It’s been long enough that I’d like to document my job search and interview process at a high level, hopefully for the benefit of others. If you’d like to understand the position I was in before the job search, you can look at my previous experiences on my CV page.

a sankeymatic diagram of my job search

My criteria were: it had to be a security-focused role, it had to involve hands on technical work, it had to be remote-first friendly. Overall, I applied to 9 places, got 8 HR or recruiter screens, 6 hiring manager interviews, 5 final round interviews, 2 offers, 2 rejections, and 1 out of time. I’m not going to go through all of them, but there’s a few processes I’d like to call out.

Trail of Bits

This was by far the most humane and straightforward process. I was ultimately rejected, but I can’t even be upset about it. The process was:

  • Recruiter screen
  • Interview with hiring manager
  • Time boxed take-home assessment
  • Interview with team
  • Acceptance or rejection

That’s it. Three calls, 30-60 minutes each, and one time boxed assignment that only took me a few hours to complete. Everyone was friendly, honest, and fair. The assignment tested the skills of the roles and didn’t take an absurd amount of time to complete, and couldn’t be cheated by expending undue effort. This is a model for other companies to follow.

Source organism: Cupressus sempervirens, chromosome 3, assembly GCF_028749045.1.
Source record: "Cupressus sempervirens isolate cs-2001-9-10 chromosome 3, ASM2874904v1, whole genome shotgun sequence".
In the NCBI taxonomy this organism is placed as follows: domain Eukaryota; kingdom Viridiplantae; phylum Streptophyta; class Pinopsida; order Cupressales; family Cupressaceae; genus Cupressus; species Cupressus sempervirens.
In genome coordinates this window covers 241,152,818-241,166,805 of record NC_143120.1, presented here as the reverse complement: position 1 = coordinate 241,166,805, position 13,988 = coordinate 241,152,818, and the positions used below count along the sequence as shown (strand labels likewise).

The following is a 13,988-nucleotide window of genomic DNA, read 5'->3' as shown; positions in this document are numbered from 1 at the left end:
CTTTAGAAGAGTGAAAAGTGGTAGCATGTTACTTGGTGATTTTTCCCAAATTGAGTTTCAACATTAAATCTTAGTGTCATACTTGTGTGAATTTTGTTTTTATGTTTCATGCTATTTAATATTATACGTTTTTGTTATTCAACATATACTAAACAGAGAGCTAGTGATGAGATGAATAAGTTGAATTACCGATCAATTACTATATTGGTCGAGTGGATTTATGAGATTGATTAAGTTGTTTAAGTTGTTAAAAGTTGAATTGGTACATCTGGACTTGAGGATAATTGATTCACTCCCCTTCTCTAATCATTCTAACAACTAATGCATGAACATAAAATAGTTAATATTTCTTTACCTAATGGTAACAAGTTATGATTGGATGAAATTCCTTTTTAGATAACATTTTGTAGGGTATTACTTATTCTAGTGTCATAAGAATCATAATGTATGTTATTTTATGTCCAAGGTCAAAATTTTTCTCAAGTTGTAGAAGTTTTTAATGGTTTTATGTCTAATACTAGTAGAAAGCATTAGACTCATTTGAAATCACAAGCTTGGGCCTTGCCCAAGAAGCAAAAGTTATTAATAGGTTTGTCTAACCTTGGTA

I want to call out how absurd this process is. I spoke with their recruiter who told me I would not be eligible for a remote position because they typically only extend those to senior engineers, who require 8 years of work experience and I only have 6. Strike one. They also recommended me several books, study material, practice courses, and said they general advise people study for 6 months to 1 year to prepare for the Facebook interview process. Strike two. Your corporation is evil and I don’t want to work there that bad. Then once the process starts it can take a few months to complete, as there are several long an intense interview loops where they make use of outdated concepts such as whiteboarding. Strike three. I decided not to go any further, I was already far long with several other companies.

The irony, of course, is that one of my work focuses now is BPF, which is the product of many of the Linux Kernel engineers either employed by or sponsored by Facebook. I’m sure I’d love to be on one of their teams, but not if this is still the process.


The recruiter that spoke to me was robotic. She blasted through every question like a machine, and wrote my answers like a court stenographer. Rapidfire and inhuman. The hiring manager grilled me pretty aggressively on web security trivia. The light in this person’s eyes had clearly gone out long ago. I can still hear them saying “We are a data driven company, Rafael.” When I asked about their performance review process. Everything you do is logged, catalogued, processed, and analyzed. Add to that the stack ranking controversy and I can see why the recruiter was robotic: gotta get those metrics up! The hiring managers crushed soul was the product of a soul crushing environment. I asked some friends who work at Amazon and enjoy it how they can possibly get by in this environment. They said they loved the routine, they loved the data on themselves, they loved being able to microoptimize their behaviors to hit metrics and quantitatively assess themselves. I guess. Definitely not for me, and I think they could tell. I can’t imagine this environment produces much innovation, and I’m a researcher at heart.